An open letter to the woman struggling with anxiety during engagement

My dear sister in Christ,

I want you to know that I see you, and that it is my hope, my prayer, that this letter will bring you some comfort and peace. I hope that, by sharing my experience, you will no longer feel so alone.

For the recently engaged, the world tells you to be happy, that your life is on track and you are quickly moving toward a status of success, that you are happy. People rejoice, acquaintances you have not spoken to in years will like your post (if you’ve chosen to share), and friends and family will necessarily tell you you are glowing, even if you can visibly see bags under your eyes from tossing and turning at night.

Because, if you’re like me and struggle with anxiety and depression, this beautiful chapter in your life is not quite like you dreamed it up to be (at least not initially). No one prepared me for the pit in my stomach I would sometimes feel, or the anxiety-ridden dreams and sleepless nights. Nor did they prepare me for the heartache and tears I’d experience when I thought about changing my last name (though I doodled my name with his last name for years prior to a proposal), or when I thought about the fact that in a new way I had to let go of my family. And all the rom-coms and Instagram posts in the world did not prepare me for the moments of overwhelming anxiety as I agonized over whether or not this monumental, life-changing decision was the right, God-willed decision. Entering into a covenant relationship with God and your spouse is not something to be taken lightly, and when you have enough trouble deciding what coffee you should order, it’s understandable that this monumental moment might be a little (OK, a lot) stressful.

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So what did I do? Naturally, I turned to Google in the late hours of the night when everyone else slept, and I Googled “anxiety when engaged.” Don’t do it. Every result warned me of red flags I must be missing, every story ended with a failed engagement. Naturally, this only made everything worse. I had prayed for this man, prayed about this decision, and had moments of undeniable, God-given peace. What was going on? But because everything was so negative and told me I was making a catastrophic mistake, I kept everything bottled up.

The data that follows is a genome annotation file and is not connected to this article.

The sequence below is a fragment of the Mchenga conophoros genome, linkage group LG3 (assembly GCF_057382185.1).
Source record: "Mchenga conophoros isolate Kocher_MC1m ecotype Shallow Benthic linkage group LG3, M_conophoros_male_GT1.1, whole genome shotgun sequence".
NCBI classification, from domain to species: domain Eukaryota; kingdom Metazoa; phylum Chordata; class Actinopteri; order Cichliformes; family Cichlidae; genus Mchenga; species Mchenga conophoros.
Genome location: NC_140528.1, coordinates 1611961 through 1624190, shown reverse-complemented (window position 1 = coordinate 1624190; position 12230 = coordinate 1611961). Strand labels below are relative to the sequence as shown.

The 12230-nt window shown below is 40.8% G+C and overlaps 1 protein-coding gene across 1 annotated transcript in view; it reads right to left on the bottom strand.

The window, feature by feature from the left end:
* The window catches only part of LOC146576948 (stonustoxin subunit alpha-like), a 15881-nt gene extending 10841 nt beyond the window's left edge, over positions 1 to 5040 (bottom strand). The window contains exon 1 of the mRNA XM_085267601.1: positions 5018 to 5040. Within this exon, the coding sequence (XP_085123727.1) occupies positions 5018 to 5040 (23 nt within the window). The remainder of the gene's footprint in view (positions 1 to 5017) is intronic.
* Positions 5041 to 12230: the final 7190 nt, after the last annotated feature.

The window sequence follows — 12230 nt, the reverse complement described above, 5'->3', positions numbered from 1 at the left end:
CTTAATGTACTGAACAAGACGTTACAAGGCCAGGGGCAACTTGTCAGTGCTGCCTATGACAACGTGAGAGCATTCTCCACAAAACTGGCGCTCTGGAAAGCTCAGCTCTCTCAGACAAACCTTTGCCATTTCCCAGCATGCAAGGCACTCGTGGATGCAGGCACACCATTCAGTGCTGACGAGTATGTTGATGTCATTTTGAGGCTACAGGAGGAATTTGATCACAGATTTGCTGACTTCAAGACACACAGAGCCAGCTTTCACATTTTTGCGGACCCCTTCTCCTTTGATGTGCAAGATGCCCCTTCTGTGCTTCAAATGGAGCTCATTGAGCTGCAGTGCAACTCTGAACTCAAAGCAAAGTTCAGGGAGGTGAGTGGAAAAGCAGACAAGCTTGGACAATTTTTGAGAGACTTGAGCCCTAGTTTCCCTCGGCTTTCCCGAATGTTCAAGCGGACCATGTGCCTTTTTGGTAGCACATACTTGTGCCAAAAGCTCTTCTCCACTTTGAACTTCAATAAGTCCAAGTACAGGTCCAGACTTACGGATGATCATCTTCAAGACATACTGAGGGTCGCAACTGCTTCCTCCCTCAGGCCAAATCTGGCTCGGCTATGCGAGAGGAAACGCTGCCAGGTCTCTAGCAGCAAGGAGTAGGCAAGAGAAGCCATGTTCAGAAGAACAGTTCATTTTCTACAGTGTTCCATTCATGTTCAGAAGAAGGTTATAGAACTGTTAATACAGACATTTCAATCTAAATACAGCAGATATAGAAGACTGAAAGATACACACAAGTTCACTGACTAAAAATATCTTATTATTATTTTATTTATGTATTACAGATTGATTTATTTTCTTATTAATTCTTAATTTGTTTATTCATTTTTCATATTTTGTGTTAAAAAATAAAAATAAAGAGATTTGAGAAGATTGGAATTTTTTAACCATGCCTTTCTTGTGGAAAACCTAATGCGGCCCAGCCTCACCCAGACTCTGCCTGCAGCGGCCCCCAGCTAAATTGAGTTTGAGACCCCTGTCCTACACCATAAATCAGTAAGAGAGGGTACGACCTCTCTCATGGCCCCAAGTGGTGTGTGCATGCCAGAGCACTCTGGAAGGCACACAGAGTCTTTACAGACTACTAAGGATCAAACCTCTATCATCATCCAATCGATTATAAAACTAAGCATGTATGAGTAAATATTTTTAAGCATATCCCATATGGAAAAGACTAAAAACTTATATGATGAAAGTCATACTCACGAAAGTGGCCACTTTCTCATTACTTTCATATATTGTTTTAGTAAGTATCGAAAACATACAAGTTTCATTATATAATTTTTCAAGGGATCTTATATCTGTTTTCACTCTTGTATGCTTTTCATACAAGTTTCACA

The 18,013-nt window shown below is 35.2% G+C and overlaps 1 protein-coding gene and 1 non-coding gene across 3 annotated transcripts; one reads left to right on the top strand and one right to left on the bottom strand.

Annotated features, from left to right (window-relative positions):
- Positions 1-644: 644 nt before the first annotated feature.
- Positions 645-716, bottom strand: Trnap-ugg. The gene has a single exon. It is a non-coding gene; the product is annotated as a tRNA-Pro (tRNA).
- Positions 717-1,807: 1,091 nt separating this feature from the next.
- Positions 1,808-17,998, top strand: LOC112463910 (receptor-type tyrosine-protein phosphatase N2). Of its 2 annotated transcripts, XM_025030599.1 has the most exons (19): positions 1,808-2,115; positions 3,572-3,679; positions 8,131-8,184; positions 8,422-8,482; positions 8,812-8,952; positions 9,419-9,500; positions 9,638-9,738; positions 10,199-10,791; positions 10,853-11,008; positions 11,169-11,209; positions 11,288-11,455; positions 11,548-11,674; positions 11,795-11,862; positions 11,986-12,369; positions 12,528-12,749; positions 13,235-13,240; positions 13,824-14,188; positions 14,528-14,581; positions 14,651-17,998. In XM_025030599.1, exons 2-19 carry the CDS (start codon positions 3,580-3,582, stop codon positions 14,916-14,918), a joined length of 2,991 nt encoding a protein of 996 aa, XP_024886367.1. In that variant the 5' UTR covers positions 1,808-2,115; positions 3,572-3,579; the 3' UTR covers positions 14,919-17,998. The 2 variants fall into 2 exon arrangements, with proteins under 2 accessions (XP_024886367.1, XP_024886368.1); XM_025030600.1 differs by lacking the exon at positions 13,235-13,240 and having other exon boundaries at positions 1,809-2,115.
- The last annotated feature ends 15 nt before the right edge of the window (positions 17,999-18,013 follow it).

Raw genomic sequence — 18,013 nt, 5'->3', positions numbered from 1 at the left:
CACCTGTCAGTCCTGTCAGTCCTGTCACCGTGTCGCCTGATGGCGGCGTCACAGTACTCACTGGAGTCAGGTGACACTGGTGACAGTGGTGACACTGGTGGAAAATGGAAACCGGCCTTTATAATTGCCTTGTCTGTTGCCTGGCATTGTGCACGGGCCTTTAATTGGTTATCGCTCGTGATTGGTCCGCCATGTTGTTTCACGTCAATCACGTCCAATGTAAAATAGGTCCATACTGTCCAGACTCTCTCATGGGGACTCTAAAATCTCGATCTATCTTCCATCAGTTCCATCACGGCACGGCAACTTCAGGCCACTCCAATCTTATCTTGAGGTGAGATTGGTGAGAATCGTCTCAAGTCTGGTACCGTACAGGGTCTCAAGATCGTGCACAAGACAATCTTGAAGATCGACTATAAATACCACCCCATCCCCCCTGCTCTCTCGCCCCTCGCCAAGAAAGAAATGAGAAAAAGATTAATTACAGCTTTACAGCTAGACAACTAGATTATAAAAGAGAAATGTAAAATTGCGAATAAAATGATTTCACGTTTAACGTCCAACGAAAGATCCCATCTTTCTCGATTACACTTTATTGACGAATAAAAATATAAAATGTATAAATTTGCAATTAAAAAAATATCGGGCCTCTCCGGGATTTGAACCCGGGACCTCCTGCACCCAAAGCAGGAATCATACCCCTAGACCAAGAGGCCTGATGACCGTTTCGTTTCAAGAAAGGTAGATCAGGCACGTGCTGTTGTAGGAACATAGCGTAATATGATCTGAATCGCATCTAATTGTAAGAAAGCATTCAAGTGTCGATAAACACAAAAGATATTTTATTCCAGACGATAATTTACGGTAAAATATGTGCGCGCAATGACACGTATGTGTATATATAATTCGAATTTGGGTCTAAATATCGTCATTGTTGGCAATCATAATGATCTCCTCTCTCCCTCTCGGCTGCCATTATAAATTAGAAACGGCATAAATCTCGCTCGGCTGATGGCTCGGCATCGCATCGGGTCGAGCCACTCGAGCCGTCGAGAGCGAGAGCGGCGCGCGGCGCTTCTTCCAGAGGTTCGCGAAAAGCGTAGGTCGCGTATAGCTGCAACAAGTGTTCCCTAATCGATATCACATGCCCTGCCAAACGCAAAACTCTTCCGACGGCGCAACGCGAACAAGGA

Finally, one night I confessed everything to my sister and my therapist. Both assured me that they were not surprised and reminded me of how carefully I had discerned this decision. “You overthink every single decision. Change always overwhelms you. Of course this is not going to be easy for you,” my sister said to me, as if I’d just told her the sky was blue.

And then … I told my wonderful fiancé, through tears, sniffles and many apologies. He laughed, gently, and then said, “I know.” Confused, I asked him what he meant, and like my sister, he acknowledged that he knew change was especially hard for me, that this was one of the most important decisions we would ever make, and given how seriously I take marriage and our faith, it was understandable that I would be overwhelmed. And then he reminded me that everything I was feeling was OK; it was OK to feel happy and sad and overwhelmed. Immediately, that God-given peace washed over me again. This man knows my heart, he sees me, and he is patient. His love directs my heart back to the Father. And it is good.

Once I acknowledged what I was feeling, once I told two of the people I love and trust the most, once I allowed myself to experience what I was experiencing instead of comparing it to someone else’s experience and society’s expectations, that peace returned. I am a month away from my wedding and there is only joy, excitement and peace.

So, if you are experiencing anxiety or grief over this change, I encourage you to turn to our Blessed Mother, who knows our hearts so well and desires to untangle the knots in our life. Entrust your emotions to her and know she will lead you to her Son. And then, I urge you to talk to one or two people you trust, including your fiancé. Odds are, this will not come as a surprise to them. Even the most beautiful, joyful, God-given changes can be simultaneously difficult. Give yourself the permission to feel the complexity of all the emotions God has blessed you with.

Be assured of my prayers for your heart, dear sister. May Christ’s peace be upon you during this final step of your discernment.



P.S.: Please do take your time to discern where your feelings of anxiousness are coming from. Of course, anxiety can indicate that something is wrong. But for those of who experience frequent anxiety, we know that it does not always indicate that.

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